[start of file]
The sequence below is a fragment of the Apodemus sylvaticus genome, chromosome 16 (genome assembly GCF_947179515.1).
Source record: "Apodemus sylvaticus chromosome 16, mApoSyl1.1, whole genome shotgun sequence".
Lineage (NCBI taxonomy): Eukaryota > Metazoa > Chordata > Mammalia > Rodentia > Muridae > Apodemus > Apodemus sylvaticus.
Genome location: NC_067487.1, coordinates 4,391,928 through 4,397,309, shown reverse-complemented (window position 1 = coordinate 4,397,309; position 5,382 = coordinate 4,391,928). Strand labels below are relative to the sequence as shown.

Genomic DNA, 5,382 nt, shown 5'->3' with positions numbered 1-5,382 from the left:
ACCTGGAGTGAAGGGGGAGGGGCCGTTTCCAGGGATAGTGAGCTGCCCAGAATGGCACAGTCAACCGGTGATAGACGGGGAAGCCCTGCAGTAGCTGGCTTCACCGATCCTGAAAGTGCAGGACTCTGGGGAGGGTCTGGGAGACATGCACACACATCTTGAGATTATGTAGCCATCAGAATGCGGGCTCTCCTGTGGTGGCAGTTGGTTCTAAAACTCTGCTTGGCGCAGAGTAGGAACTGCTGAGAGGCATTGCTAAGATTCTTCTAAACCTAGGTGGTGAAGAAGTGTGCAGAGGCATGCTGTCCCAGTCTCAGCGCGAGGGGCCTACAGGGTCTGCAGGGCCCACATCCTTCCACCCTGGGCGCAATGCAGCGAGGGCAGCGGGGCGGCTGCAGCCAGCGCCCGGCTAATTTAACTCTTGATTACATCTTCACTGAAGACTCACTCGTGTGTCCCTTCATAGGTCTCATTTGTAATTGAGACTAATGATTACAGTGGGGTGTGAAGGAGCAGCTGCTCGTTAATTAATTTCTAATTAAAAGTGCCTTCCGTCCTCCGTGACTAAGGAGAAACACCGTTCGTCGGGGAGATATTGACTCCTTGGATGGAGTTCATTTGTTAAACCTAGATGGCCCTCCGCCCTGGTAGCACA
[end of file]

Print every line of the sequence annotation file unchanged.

The sequence below is a fragment of the Apodemus sylvaticus genome, chromosome 16 (genome assembly GCF_947179515.1).
Source record: "Apodemus sylvaticus chromosome 16, mApoSyl1.1, whole genome shotgun sequence".
Lineage (NCBI taxonomy): Eukaryota > Metazoa > Chordata > Mammalia > Rodentia > Muridae > Apodemus > Apodemus sylvaticus.
Genome location: NC_067487.1, coordinates 4,391,928 through 4,397,309, shown reverse-complemented (window position 1 = coordinate 4,397,309; position 5,382 = coordinate 4,391,928). Strand labels below are relative to the sequence as shown.

Genomic DNA, 5,382 nt, shown 5'->3' with positions numbered 1-5,382 from the left:
ACCTGGAGTGAAGGGGGAGGGGCCGTTTCCAGGGATAGTGAGCTGCCCAGAATGGCACAGTCAACCGGTGATAGACGGGGAAGCCCTGCAGTAGCTGGCTTCACCGATCCTGAAAGTGCAGGACTCTGGGGAGGGTCTGGGAGACATGCACACACATCTTGAGATTATGTAGCCATCAGAATGCGGGCTCTCCTGTGGTGGCAGTTGGTTCTAAAACTCTGCTTGGCGCAGAGTAGGAACTGCTGAGAGGCATTGCTAAGATTCTTCTAAACCTAGGTGGTGAAGAAGTGTGCAGAGGCATGCTGTCCCAGTCTCAGCGCGAGGGGCCTACAGGGTCTGCAGGGCCCACATCCTTCCACCCTGGGCGCAATGCAGCGAGGGCAGCGGGGCGGCTGCAGCCAGCGCCCGGCTAATTTAACTCTTGATTACATCTTCACTGAAGACTCACTCGTGTGTCCCTTCATAGGTCTCATTTGTAATTGAGACTAATGATTACAGTGGGGTGTGAAGGAGCAGCTGCTCGTTAATTAATTTCTAATTAAAAGTGCCTTCCGTCCTCCGTGACTAAGGAGAAACACCGTTCGTCGGGGAGATATTGACTCCTTGGATGGAGTTCATTTGTTAAACCTAGATGGCCCTCCGCCCTGGTAGCACA